Galen viewed the body as consisting of three connected systems: the brain and nerves, which are responsible for sensation and thought; the heart and arteries, responsible for life-giving energy; and the liver and veins, responsible for nutrition and growth.
Galen was also a skilled polemicist and an incorrigible publicist of his own genius, and these traits, combined with the enormous range of his writings, help to explain his subsequent fame and influence.
www.spaceship-earth.org /Biograph/Galen.htm   (1503 words)

  
 Galen - Wikipedia, the free encyclopedia
In addition to working with pigs, Galen also experimented with barbary apes and goats, though he emphasised that he practised on pigs due to the fact that, in some respects, they are quite anatomically similar to humans.
Galen's authority dominated medicine all the way to the 16th century.
Most of Galen's Greek writings were first translated to the Syriac language by Nestorian monks in the Academy of Gundishapur, Persia.
en.wikipedia.org /wiki/Galen   (851 words)

  
 BBC - History - Claudius Galen (c.AD 129 - c.AD 216)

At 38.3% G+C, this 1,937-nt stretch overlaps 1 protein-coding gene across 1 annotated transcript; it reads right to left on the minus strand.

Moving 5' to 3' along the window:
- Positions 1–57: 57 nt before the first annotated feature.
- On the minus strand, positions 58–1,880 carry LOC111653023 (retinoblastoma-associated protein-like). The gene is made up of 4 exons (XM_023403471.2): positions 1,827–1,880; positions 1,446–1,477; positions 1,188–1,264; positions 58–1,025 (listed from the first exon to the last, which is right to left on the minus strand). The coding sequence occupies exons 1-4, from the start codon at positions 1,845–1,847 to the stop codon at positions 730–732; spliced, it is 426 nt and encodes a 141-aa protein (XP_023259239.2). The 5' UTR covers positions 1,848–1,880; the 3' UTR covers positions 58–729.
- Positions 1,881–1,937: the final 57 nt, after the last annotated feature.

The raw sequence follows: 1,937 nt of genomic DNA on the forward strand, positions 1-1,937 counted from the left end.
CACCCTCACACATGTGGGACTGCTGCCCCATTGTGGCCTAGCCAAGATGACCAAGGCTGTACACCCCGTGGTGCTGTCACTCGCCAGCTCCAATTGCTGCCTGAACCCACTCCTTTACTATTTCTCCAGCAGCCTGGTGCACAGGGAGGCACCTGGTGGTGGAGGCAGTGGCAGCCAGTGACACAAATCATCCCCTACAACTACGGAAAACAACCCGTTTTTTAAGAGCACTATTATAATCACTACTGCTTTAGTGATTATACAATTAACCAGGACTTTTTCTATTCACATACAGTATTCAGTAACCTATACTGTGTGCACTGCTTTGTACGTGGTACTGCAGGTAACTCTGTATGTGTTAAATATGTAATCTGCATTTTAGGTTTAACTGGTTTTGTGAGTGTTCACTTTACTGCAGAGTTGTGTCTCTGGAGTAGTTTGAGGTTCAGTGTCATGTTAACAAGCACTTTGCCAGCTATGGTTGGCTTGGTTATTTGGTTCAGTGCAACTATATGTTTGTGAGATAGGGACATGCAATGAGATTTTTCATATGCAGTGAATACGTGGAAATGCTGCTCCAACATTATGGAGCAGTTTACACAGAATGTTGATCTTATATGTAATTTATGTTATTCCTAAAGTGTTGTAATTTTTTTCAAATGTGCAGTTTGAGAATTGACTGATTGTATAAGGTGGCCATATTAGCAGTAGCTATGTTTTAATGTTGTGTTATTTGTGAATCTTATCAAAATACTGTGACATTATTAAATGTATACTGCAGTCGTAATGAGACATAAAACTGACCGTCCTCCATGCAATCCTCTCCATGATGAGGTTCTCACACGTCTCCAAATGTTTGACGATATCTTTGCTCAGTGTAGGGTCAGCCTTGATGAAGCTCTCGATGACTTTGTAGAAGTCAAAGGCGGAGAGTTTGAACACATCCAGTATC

Galen was the originator of the experimental method in medical investigation, and throughout his life dissected animals in his quest to understand how the body functions.
Galen was prolific, with nearly 500 treatises to his name.
Galen's most lasting technique, one that survived his discreditation during the Renaissance, is the taking of the pulse - still done by doctors to this day.
www.bbc.co.uk /history/historic_figures/galen_claudius.shtml   (383 words)

  
 Pergamum and Troy, Turkey  -  Travel Photos by Galen R Frysinger, Sheboygan, Wisconsin
Galen was born of Greek parents in Pergamum, Asia Minor, which was then part of the Roman Empire.
Galen dissected many animals, particularly goats, pigs, and monkeys, to demonstrate how different muscles are controlled at different levels of the spinal cord.
Galen also described the valves of the heart and noted the structural differences between arteries and veins, but fell short of conceiving that the blood circulates.
www.galenfrysinger.com /pergamum_turkey.htm   (887 words)

  
 Galen 2
Galen firmly believed in what is known as humoral pathology: the science of the bodily fluids pioneered by the Greek physician Hippocrates (460 to 377 BC).
Drawing upon Hippocrates' theory regarding the four humours, Galen suggested the existence of four basic human temperaments, each of which was caused by a predominance of one of the four humours.
Galen distinguished between three types of spirit: the spiritus vitalis or life spirit, originating in the heart and flowing through the arteries; the spiritus animalis or animal spirit to be found in the brain and nerves; and the spiritus naturalis, or natural spirit, formed in the liver.
www.geocities.com /omermalik_2000/galen_2.htm   (1103 words)

  
 Galen of Pergamum (ca. 130-ca. 200) -- from Eric Weisstein's World of Scientific Biography